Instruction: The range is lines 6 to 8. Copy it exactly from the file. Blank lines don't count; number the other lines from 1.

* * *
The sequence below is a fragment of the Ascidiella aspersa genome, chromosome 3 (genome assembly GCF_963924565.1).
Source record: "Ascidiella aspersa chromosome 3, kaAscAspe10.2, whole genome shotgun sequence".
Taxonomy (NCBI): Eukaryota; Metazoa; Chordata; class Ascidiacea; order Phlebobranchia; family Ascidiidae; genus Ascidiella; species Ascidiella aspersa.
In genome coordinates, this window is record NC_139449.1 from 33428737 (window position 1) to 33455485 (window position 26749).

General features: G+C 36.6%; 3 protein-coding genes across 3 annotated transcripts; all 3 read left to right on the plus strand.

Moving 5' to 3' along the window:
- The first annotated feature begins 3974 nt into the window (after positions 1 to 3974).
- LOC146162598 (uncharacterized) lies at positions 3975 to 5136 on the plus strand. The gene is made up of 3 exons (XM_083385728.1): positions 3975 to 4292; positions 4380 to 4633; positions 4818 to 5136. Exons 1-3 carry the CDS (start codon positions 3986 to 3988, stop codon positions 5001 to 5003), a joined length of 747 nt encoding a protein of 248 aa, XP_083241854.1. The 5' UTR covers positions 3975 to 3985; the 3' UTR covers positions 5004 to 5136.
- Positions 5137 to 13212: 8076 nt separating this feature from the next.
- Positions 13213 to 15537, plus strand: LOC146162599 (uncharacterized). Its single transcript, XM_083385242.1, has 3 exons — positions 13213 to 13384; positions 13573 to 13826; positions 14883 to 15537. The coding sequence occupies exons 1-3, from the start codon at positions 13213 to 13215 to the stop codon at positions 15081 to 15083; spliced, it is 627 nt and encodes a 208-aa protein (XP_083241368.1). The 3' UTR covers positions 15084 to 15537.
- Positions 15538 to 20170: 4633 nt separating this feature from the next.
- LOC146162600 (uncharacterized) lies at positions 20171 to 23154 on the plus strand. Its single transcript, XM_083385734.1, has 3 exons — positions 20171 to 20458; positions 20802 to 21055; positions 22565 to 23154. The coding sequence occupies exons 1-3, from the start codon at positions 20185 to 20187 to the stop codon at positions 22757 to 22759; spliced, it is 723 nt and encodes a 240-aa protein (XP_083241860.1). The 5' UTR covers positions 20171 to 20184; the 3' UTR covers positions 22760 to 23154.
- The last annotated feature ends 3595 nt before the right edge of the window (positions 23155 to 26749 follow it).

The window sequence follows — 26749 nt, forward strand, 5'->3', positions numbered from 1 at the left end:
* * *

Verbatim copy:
Moving 5' to 3' along the window:
- The first annotated feature begins 3974 nt into the window (after positions 1 to 3974).
- LOC146162598 (uncharacterized) lies at positions 3975 to 5136 on the plus strand. The gene is made up of 3 exons (XM_083385728.1): positions 3975 to 4292; positions 4380 to 4633; positions 4818 to 5136. Exons 1-3 carry the CDS (start codon positions 3986 to 3988, stop codon positions 5001 to 5003), a joined length of 747 nt encoding a protein of 248 aa, XP_083241854.1. The 5' UTR covers positions 3975 to 3985; the 3' UTR covers positions 5004 to 5136.